26 July 2017
If you read my article My Camping/Photography Equipment, you would have seen that at the time it comprised of four pieces of equipment: The cooking kit, gas canister, stove and windshield. After posting a link to this article on my Facebook page, I had a comment from a fellow photographer who mentioned he used the Jetboil system. I had previously considered purchasing a Jetboil however it seemed quite expensive compared to that of my current. However, after looking into it further and checking out reviews on websites and YouTube, I decided to bite the bullet and purchased a MicroMo.
There are quite a few different Jetboil products to go for, and I was instantly drawn the the Flash Lite, due to its weight. However, after further research and looking at my requirements (or potential future requirements), I decided to purcahase the MicroMo, which along with a gas canister would save me 108g over the set up I was currently using.
Now, I didn't just spend £110 to save 108g of weight, although it certainly was one of the factors in my choice. If used with Jetboils Jetpower gas canisters, the gas should last longer compared to that from other manufacturers, which should hopefully mean a long term cost saving. The Jetpower gas is also made up of a high-performance propane/isobutane four-season blend, meaning that it operates better at lower temperatures. Then there is the boiling time, which when using the Jetpower gas, you can boil 0.5 litres of water in a little over two minutes. Also, the way the Jetboil is constructed should mean that there is no more need for carrying a windshield.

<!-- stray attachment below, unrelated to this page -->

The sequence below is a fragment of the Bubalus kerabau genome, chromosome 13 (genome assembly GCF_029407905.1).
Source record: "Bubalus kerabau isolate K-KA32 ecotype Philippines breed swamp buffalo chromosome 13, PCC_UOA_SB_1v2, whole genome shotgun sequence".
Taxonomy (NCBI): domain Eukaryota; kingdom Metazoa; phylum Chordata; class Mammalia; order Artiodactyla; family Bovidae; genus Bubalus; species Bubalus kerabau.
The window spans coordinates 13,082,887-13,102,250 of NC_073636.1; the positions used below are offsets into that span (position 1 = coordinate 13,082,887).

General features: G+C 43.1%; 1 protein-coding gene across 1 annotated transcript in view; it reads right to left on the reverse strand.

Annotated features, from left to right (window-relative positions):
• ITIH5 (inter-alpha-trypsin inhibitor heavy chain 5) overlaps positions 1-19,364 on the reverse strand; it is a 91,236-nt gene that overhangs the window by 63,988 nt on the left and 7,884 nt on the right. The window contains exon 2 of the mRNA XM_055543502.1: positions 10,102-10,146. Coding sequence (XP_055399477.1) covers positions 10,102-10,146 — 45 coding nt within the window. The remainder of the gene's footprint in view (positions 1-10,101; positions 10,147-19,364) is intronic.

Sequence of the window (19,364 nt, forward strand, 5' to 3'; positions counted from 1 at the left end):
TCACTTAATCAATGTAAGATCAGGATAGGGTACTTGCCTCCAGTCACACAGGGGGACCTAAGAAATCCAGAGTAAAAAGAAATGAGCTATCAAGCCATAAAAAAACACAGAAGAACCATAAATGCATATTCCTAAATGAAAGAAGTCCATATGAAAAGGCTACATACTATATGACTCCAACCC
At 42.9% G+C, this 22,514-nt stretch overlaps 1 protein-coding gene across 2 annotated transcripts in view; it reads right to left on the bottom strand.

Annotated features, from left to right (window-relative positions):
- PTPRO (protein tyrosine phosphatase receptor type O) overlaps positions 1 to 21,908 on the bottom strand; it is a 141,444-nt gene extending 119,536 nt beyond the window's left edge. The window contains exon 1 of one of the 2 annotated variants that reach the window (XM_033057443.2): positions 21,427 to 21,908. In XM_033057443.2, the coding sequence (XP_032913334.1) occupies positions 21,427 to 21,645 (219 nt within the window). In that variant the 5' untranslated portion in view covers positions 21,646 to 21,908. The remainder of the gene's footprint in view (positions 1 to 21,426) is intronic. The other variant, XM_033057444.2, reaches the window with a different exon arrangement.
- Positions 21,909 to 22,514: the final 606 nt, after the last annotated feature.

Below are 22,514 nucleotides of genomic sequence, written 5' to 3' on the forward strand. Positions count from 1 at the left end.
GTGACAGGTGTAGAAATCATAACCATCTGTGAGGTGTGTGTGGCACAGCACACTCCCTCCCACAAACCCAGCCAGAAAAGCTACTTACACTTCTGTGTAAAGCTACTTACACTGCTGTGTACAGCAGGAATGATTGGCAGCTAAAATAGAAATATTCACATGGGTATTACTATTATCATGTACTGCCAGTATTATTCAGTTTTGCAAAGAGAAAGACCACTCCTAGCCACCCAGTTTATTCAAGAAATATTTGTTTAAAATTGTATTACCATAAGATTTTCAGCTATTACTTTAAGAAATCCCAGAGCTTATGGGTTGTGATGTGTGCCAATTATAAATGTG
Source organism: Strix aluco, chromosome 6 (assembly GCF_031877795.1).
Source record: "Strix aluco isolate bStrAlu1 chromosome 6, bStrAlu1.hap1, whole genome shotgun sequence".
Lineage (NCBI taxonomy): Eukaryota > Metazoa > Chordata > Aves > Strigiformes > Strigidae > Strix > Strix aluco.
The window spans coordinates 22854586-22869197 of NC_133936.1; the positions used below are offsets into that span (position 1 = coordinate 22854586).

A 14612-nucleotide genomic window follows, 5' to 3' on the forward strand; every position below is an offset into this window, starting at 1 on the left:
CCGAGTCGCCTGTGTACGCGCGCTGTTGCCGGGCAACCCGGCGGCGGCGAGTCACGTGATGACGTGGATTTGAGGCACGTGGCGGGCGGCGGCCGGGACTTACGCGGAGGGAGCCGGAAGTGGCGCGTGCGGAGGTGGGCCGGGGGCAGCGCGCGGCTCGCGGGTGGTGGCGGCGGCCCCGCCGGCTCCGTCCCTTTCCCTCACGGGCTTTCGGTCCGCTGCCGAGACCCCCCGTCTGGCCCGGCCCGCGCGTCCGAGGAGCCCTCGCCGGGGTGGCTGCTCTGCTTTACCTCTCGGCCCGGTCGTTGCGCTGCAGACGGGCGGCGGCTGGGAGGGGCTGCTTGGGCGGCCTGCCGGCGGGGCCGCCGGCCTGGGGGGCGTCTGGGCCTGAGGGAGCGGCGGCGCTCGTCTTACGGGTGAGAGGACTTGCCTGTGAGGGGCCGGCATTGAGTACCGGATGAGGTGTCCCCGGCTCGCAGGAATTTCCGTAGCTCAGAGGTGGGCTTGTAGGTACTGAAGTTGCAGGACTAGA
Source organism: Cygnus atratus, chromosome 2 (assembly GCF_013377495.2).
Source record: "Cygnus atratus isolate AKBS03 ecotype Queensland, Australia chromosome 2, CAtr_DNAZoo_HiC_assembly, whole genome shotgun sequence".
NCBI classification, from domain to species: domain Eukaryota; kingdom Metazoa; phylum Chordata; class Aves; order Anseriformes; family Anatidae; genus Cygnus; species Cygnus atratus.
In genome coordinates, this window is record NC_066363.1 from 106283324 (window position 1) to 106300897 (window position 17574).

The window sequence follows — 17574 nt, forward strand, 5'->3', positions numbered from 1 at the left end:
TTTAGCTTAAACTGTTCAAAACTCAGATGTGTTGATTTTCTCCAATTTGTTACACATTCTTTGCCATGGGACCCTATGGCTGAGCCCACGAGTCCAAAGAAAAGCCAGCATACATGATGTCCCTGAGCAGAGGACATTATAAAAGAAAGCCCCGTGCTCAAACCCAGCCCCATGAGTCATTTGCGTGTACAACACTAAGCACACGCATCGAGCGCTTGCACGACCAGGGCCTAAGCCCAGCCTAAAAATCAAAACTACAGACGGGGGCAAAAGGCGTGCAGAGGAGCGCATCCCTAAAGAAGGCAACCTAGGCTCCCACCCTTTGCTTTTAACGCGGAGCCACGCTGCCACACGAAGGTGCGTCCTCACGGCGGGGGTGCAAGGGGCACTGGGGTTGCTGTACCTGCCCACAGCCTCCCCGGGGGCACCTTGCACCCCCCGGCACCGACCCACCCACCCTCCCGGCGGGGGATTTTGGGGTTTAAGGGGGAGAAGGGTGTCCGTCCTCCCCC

The main reason I chose the MicroMo over the Flash Lite was that the MicroMo has a fuel regulator, meaning that you have full control over fuel flow, should you wish to cook something which requires simmering.
When ready to pack in your rucksack, the Jetboil MicroMo looks like this.
On taking the lid off, you can now see the 100g canister also fits inside.
Taking the other pieces out and removing the bottom cover which doubles as a measuring cup and bowl, you can see the compactness of this set up.
Finally, the MicroMo has been put together and is ready for use.
I haven't done another overnight camp yet, so the MicroMo hasn't been used out in the wild, however I did take it outside of my house, conducted a test boil using the amount of water that would be required for one of my Adventure Food meals, and the water was boiled in no more than thirty seconds. A pretty good first test I think - hopefully I will be able to use it for real soon.